Was the Plantation can part of the white Southern backlash against the Civil Rights Movement?  It appeared in 1955 just as the Civil Rights Movement was getting started.  The landmark Brown v. Board of Education of Topeka, Kansas Supreme Court decision overturning Plessy v. Ferguson's "separate but equal" doctrine came in 1954. At roughly the same time Atlantic started this design, the Mountain Brewing Company in Roanoke, Virginia introduced a beer can for "Dixie" brand beer, featuring a Confederate gray calvary officer's cap with two crossed calvary swords.  Also, one of the Atlantic ads I found appeared in a North Carolina newspaper on the same page as a billboard which someone had painted to feature a Confederate battle flag and the words "The South Will Rise Again."  It seems possible that the new Atlantic can was part of the same context of the South reacting defensively to what many felt was an attack on "their way of life."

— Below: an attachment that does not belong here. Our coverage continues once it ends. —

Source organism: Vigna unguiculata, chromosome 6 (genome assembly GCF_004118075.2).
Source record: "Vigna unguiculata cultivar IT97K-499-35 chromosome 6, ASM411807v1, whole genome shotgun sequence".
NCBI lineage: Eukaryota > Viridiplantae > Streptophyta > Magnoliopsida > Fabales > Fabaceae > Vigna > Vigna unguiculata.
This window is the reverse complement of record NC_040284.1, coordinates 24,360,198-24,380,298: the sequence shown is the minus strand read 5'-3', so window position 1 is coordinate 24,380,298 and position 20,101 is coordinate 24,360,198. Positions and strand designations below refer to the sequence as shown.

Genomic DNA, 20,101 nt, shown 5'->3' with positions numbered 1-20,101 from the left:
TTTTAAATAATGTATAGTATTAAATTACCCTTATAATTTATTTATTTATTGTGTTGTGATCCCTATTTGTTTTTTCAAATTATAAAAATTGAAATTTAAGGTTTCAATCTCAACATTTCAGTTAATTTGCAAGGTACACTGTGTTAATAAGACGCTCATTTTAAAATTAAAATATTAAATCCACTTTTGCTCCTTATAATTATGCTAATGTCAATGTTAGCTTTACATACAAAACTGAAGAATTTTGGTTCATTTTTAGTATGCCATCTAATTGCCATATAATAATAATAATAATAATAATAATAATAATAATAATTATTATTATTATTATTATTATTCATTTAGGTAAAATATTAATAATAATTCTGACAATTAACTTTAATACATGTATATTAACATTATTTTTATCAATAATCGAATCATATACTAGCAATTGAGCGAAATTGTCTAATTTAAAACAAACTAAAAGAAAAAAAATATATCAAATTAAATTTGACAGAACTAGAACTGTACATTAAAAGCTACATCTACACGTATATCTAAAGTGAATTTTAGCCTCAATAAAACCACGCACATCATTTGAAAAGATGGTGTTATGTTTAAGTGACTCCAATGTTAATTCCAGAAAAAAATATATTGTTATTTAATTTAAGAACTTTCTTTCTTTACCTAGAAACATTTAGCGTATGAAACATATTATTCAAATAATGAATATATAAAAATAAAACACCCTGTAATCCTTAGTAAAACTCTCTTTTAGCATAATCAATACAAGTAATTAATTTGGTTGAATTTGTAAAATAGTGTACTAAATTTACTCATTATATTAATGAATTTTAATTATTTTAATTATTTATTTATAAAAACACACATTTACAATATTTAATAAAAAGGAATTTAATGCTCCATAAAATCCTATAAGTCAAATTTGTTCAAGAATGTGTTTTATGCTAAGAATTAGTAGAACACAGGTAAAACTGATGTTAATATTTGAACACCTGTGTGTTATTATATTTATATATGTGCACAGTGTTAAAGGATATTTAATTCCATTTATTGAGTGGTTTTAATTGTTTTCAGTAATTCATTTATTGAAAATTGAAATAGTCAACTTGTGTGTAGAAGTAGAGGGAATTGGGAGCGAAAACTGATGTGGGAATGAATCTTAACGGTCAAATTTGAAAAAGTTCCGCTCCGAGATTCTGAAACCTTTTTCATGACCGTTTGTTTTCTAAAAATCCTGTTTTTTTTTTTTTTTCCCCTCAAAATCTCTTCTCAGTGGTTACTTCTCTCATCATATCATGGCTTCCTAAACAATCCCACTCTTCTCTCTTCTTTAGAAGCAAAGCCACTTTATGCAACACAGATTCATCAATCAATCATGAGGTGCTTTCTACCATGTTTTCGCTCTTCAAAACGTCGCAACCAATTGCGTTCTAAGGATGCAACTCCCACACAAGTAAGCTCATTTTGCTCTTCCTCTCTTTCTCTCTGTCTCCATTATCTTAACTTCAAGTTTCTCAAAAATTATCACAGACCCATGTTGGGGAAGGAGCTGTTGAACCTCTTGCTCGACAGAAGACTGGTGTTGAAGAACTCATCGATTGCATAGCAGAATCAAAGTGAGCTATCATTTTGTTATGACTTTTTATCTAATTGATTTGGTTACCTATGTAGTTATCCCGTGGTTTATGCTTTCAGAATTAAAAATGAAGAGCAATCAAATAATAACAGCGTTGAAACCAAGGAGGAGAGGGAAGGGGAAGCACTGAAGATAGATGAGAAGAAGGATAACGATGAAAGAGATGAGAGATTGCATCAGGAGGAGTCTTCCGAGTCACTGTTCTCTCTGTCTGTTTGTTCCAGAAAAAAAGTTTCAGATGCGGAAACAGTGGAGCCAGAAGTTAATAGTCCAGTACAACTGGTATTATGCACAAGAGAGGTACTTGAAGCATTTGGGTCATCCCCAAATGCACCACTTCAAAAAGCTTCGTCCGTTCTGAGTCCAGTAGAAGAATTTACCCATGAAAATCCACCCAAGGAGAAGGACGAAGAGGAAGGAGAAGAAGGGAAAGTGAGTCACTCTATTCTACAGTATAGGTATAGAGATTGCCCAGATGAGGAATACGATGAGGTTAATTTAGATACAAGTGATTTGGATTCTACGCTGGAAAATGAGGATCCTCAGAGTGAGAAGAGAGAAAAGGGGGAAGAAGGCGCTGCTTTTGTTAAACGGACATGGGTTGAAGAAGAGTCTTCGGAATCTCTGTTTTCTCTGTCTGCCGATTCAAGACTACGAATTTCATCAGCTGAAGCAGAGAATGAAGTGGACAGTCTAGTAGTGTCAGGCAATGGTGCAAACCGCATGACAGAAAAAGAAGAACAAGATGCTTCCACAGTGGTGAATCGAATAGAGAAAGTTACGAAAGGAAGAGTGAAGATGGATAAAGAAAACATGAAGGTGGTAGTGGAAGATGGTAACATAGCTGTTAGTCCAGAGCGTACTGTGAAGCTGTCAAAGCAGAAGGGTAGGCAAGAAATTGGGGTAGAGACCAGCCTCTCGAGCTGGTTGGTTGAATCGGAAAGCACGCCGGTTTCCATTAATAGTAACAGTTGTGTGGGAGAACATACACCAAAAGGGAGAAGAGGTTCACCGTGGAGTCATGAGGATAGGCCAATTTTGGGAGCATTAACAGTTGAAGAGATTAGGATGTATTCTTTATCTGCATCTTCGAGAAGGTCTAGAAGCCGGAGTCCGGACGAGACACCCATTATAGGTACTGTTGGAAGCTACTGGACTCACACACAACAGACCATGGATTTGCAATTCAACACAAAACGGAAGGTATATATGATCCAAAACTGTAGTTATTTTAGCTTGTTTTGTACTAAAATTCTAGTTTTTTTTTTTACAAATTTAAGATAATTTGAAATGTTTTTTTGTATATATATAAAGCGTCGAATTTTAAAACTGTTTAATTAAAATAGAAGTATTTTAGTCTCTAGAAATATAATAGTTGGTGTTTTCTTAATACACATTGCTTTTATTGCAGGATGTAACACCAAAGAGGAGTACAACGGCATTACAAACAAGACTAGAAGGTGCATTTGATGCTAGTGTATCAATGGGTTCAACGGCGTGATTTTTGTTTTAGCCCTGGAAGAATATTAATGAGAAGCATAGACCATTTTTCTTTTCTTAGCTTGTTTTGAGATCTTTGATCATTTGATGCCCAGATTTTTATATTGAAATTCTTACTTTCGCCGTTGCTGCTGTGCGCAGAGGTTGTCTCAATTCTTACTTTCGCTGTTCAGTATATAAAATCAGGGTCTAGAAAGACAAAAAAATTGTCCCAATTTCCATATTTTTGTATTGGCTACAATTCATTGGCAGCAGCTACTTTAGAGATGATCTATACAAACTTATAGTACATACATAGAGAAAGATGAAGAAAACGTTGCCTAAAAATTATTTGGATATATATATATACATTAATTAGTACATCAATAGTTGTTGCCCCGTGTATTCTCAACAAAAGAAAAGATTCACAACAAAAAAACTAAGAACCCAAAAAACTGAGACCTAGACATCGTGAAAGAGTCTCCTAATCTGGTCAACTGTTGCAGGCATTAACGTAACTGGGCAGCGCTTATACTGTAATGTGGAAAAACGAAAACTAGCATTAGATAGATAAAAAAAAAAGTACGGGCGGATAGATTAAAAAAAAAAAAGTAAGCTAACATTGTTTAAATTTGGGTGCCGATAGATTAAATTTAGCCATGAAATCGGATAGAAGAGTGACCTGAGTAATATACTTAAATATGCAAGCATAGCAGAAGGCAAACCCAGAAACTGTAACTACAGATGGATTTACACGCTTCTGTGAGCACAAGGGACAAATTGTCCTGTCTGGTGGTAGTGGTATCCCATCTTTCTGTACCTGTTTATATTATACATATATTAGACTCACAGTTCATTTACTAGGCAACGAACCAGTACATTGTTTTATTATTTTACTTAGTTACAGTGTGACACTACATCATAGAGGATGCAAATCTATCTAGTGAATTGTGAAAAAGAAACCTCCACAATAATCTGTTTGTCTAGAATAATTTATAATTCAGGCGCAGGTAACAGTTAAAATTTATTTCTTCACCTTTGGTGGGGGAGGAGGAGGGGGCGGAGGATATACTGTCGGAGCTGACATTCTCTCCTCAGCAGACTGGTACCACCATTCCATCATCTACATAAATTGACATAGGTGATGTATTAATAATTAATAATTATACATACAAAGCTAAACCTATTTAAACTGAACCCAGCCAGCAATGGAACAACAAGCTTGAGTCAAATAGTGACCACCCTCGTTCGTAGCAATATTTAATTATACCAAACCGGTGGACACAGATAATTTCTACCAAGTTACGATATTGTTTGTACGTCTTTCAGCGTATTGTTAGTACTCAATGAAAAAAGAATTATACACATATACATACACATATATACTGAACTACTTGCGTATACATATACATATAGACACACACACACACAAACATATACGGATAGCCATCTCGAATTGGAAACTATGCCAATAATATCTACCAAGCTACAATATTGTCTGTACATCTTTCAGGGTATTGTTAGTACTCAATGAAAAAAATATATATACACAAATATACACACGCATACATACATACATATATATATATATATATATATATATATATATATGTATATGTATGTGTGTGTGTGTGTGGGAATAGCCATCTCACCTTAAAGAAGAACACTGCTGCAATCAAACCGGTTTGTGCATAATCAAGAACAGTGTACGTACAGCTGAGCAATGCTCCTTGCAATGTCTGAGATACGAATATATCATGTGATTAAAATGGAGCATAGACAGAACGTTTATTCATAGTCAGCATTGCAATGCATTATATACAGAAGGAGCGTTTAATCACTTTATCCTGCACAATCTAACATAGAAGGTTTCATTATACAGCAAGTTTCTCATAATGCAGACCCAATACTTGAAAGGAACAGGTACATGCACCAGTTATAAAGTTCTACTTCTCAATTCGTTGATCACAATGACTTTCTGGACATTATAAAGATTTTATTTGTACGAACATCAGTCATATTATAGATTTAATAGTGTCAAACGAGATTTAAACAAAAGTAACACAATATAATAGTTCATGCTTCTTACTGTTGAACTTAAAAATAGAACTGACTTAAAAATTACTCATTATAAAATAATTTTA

However, I think the Atlantic can came too early to be part of this backlash.  The Montgomery Bus Boycott, which launched the Rev. Martin Luther King to national prominence, came several months after the "Plantation" can was launched.   Moreover, the "moonlight and magnolias" myth of the South had been popular for decades before the 1950s (see the movie, "Gone With the Wind.")  Instead, I suspect the design was part of a regional pride campaign which was common to local and regional brewers in throughout the 1950s.  A-1 beer in Arizona used the slogan "The Western Way to Say Welcome."  Rainier Beer in Washington state bragged about its being a "western" beer, and several breweries in the upper midwest advertised they used good regional water such as Hamm's slogan "From the Land of Sky Blue Waters."  Baltimore's National Brewing used "From the Land of Pleasant Living."  Emphasizing local or regional ties was one tactic to use against the giant national brewers like Pabst and Schlitz.  Atlantic's "Beer of the South" with the scene straight from "Gone with the Wind" was probably part of the same trend.  If it was part of a backlash, it was at least more subtle than the "Dixie" beer can mentioned above.